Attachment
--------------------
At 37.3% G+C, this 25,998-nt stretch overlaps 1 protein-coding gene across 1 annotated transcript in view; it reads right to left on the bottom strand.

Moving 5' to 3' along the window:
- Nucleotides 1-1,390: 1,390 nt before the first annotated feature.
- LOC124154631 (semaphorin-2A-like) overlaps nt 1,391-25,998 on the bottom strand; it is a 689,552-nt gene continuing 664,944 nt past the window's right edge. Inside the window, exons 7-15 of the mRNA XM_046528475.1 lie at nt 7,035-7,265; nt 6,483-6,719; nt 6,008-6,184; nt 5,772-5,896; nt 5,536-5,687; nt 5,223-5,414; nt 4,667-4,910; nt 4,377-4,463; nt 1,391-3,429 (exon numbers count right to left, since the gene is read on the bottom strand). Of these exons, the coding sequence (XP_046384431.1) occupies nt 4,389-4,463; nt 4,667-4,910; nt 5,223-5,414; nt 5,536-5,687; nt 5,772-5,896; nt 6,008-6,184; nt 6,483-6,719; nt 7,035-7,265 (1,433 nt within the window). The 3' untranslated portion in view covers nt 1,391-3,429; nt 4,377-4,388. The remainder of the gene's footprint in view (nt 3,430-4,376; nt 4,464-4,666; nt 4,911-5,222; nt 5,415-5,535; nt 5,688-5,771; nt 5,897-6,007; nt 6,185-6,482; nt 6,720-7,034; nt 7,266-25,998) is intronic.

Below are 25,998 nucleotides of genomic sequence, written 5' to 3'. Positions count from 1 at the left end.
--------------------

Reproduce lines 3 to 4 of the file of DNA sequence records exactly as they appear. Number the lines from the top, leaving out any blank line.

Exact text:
- Nucleotides 1-1,390: 1,390 nt before the first annotated feature.
- LOC124154631 (semaphorin-2A-like) overlaps nt 1,391-25,998 on the bottom strand; it is a 689,552-nt gene continuing 664,944 nt past the window's right edge. Inside the window, exons 7-15 of the mRNA XM_046528475.1 lie at nt 7,035-7,265; nt 6,483-6,719; nt 6,008-6,184; nt 5,772-5,896; nt 5,536-5,687; nt 5,223-5,414; nt 4,667-4,910; nt 4,377-4,463; nt 1,391-3,429 (exon numbers count right to left, since the gene is read on the bottom strand). Of these exons, the coding sequence (XP_046384431.1) occupies nt 4,389-4,463; nt 4,667-4,910; nt 5,223-5,414; nt 5,536-5,687; nt 5,772-5,896; nt 6,008-6,184; nt 6,483-6,719; nt 7,035-7,265 (1,433 nt within the window). The 3' untranslated portion in view covers nt 1,391-3,429; nt 4,377-4,388. The remainder of the gene's footprint in view (nt 3,430-4,376; nt 4,464-4,666; nt 4,911-5,222; nt 5,415-5,535; nt 5,688-5,771; nt 5,897-6,007; nt 6,185-6,482; nt 6,720-7,034; nt 7,266-25,998) is intronic.